Local flavor and creativity in the digital video space dominated the latest YouTube Ad Leaderboard, which features video advertisements for the latter half of 2017.
Brands showcased different approaches to inspiring Filipino audiences and holding their attention. According to Gabby Roxas, country marketing manager of Google Philippines, through masterful storytelling, brands can nurture interests and fuel passions, hold the attention of millions, and grow their share of audiences online.
“For our 10 winners, we’ve been seeing significant view-through rates so congratulations because this is a true testament to great creative work that reels people in,” Roxas said.
Popular tunes and entertainment
Music will always be in every Filipino’s blood. Evidently, six of the 10 ads featured celebrities and influencers in musical performances and dance tutorials. A stellar example of which is Coke Studio PH. Stephen Czypionka from Coca-Cola said that, in the past, they didn’t really hit the nail on the head with the ads. They took the risk of using this passion point of music and the collaborations between veterans with younger artists who didn’t have a forum to showcase their music.
“So basically you didn’t see an ad right? We didn’t want to invest in ads anymore in the second half of 2017. The team made a very courageous decision to say, ‘Let’s just do something different,’” he said of the music videos.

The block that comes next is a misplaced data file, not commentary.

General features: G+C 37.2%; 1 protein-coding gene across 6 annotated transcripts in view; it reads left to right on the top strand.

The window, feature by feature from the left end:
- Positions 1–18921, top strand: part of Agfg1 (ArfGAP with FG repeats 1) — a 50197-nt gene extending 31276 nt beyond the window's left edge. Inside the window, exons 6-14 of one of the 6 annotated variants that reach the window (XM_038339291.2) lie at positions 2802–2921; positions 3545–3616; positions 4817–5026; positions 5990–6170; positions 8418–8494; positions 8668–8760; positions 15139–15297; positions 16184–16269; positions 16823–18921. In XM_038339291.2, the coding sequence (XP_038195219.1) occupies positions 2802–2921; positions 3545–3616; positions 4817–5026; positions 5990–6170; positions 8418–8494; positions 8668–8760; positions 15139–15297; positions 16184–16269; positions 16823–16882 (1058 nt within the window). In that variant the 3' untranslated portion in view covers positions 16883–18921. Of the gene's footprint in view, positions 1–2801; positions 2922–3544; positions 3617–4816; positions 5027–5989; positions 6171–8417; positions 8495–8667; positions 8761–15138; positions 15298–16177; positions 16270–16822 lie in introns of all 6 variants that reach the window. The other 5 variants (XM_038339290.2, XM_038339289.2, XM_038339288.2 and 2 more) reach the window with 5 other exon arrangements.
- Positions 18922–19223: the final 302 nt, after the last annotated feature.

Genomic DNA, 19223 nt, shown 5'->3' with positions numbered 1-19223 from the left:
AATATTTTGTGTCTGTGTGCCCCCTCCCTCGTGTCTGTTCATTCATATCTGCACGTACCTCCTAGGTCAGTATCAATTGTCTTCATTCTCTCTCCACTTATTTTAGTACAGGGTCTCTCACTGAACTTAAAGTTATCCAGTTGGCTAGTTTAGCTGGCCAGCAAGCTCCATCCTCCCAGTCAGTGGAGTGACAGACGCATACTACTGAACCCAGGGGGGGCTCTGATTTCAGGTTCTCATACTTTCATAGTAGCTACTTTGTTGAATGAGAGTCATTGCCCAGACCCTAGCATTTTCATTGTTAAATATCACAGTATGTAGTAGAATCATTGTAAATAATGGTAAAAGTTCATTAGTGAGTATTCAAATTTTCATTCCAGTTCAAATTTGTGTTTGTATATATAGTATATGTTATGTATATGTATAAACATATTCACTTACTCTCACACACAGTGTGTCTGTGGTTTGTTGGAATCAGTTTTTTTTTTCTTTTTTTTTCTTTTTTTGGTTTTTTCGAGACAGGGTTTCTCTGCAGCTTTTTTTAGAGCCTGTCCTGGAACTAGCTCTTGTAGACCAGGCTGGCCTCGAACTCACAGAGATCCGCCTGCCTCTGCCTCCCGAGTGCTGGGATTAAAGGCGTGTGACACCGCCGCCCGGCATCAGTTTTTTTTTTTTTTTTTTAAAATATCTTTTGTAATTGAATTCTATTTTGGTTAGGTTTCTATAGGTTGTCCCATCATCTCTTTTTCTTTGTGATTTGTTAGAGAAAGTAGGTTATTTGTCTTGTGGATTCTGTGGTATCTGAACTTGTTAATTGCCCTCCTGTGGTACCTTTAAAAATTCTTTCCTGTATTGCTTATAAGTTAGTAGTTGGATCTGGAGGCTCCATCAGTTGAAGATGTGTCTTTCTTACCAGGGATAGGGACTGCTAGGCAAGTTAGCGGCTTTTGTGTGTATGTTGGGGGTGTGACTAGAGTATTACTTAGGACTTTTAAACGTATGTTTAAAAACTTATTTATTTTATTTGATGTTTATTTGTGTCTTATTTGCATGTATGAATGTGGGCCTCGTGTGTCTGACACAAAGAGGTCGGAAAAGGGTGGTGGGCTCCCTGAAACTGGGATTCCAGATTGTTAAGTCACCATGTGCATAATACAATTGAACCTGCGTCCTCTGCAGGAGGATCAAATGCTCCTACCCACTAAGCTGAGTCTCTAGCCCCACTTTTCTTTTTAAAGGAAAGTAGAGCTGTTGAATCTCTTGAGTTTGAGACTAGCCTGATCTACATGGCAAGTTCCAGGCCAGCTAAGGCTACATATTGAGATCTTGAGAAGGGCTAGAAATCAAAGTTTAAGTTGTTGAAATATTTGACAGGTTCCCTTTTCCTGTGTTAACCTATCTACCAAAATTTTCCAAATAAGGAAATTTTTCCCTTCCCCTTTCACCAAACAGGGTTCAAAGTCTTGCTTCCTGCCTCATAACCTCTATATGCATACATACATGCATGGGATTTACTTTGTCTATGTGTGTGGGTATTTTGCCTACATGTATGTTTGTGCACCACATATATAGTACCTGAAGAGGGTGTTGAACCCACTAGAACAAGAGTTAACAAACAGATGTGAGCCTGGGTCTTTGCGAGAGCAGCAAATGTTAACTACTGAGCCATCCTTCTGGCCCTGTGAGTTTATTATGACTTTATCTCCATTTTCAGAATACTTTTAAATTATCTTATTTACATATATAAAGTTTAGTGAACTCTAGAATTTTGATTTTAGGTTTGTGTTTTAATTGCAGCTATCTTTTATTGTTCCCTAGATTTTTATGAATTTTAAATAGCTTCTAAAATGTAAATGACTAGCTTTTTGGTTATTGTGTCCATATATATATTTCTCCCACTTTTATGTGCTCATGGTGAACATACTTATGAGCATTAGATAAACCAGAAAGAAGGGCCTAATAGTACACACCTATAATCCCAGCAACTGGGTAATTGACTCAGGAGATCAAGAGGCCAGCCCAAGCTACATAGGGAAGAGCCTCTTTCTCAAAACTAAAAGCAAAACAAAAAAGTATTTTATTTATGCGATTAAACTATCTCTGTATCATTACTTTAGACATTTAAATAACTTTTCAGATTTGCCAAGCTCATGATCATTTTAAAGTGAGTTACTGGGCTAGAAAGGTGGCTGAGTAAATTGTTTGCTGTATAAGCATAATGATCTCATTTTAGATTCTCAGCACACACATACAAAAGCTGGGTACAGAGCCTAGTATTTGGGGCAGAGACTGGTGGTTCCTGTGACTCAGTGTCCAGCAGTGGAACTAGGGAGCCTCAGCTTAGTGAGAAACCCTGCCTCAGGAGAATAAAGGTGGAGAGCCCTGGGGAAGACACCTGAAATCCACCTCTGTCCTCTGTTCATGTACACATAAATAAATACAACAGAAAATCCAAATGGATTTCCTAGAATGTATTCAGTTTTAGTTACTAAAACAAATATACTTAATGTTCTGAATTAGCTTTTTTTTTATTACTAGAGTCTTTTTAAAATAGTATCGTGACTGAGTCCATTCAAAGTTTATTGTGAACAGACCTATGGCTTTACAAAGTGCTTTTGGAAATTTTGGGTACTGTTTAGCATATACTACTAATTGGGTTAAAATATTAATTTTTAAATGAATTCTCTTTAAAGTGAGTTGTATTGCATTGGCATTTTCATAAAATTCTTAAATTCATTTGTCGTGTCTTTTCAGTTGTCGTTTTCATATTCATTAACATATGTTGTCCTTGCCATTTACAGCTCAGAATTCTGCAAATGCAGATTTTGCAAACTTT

“They produced 200 pieces of content for a period of six months and it really moved our brand metrics. This is the most successful project we did,” Czypionka added.
Samsung took the same gamble with a similar music video approach, this time using their endorser Liza Soberano. They shot her first-ever music video at night using the Samsung J7 pro to get the idea across that you can capture the moment—day or night—with Samsung. After the video debuted, they recorded a 31-percent viewthrough rate versus the benchmark.
Jollibee’s two entries also made use of music and dance. The Sweet Sarap Dance Tutorial featured the G-Force dance group together with kids who demonstrated its steps, while Unbeatable Double put the spotlight on mascots Jollibee and Hetty in a dance number.
YouTube presented the winners with special plaques and framed photos containing comments from the videos
For Milo, the use of YouTube vloggers Ranz and Niana amplified their continuing campaign using the catchy Beat the Energy Gap song.
Meg Panopio of Nestlé said that the brother and sister dance duo added their own flavor to the music and that they also posted their own content that complemented the video. After the video was posted, their brand equity and growth improved, according to Panopio.
“We need to continue to keep doing these kinds of executions to stay relevant,” she said.
Vlog formats and panoramic experiences
Aside from capturing not just the product but the complete experience, many of the videos mirrored vlog or video blog formats using influencers and endorsers.
Oppo’s Capture the Real You ad used humor and influence with the aid of celebs Alden Richards and Sarah Geronimo. Eason De Guzman of Oppo said that since they launched the ad, they have trended and the company also recorded sales of at least 33,000 smartphones in the first week alone.